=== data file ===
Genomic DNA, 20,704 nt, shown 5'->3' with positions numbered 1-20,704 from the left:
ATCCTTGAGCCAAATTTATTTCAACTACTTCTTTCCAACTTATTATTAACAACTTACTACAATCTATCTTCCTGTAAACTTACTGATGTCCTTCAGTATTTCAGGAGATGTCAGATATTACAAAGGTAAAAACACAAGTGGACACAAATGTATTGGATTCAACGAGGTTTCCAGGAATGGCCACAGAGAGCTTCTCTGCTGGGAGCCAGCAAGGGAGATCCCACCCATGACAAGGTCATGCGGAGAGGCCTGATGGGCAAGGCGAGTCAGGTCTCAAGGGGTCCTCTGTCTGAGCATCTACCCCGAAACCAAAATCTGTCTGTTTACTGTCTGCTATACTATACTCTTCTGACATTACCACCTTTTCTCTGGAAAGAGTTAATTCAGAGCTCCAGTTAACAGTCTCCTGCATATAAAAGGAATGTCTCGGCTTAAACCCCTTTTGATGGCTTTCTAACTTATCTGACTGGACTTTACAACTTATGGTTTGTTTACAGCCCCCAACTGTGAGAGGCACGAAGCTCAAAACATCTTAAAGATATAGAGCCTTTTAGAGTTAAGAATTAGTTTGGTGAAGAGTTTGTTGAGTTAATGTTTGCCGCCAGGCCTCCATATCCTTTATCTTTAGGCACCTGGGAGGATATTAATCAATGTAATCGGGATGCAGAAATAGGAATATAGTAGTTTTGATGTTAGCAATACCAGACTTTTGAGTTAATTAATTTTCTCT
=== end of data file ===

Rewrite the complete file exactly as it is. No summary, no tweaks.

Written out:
Genomic DNA, 20,704 nt, shown 5'->3' with positions numbered 1-20,704 from the left:
ATCCTTGAGCCAAATTTATTTCAACTACTTCTTTCCAACTTATTATTAACAACTTACTACAATCTATCTTCCTGTAAACTTACTGATGTCCTTCAGTATTTCAGGAGATGTCAGATATTACAAAGGTAAAAACACAAGTGGACACAAATGTATTGGATTCAACGAGGTTTCCAGGAATGGCCACAGAGAGCTTCTCTGCTGGGAGCCAGCAAGGGAGATCCCACCCATGACAAGGTCATGCGGAGAGGCCTGATGGGCAAGGCGAGTCAGGTCTCAAGGGGTCCTCTGTCTGAGCATCTACCCCGAAACCAAAATCTGTCTGTTTACTGTCTGCTATACTATACTCTTCTGACATTACCACCTTTTCTCTGGAAAGAGTTAATTCAGAGCTCCAGTTAACAGTCTCCTGCATATAAAAGGAATGTCTCGGCTTAAACCCCTTTTGATGGCTTTCTAACTTATCTGACTGGACTTTACAACTTATGGTTTGTTTACAGCCCCCAACTGTGAGAGGCACGAAGCTCAAAACATCTTAAAGATATAGAGCCTTTTAGAGTTAAGAATTAGTTTGGTGAAGAGTTTGTTGAGTTAATGTTTGCCGCCAGGCCTCCATATCCTTTATCTTTAGGCACCTGGGAGGATATTAATCAATGTAATCGGGATGCAGAAATAGGAATATAGTAGTTTTGATGTTAGCAATACCAGACTTTTGAGTTAATTAATTTTCTCT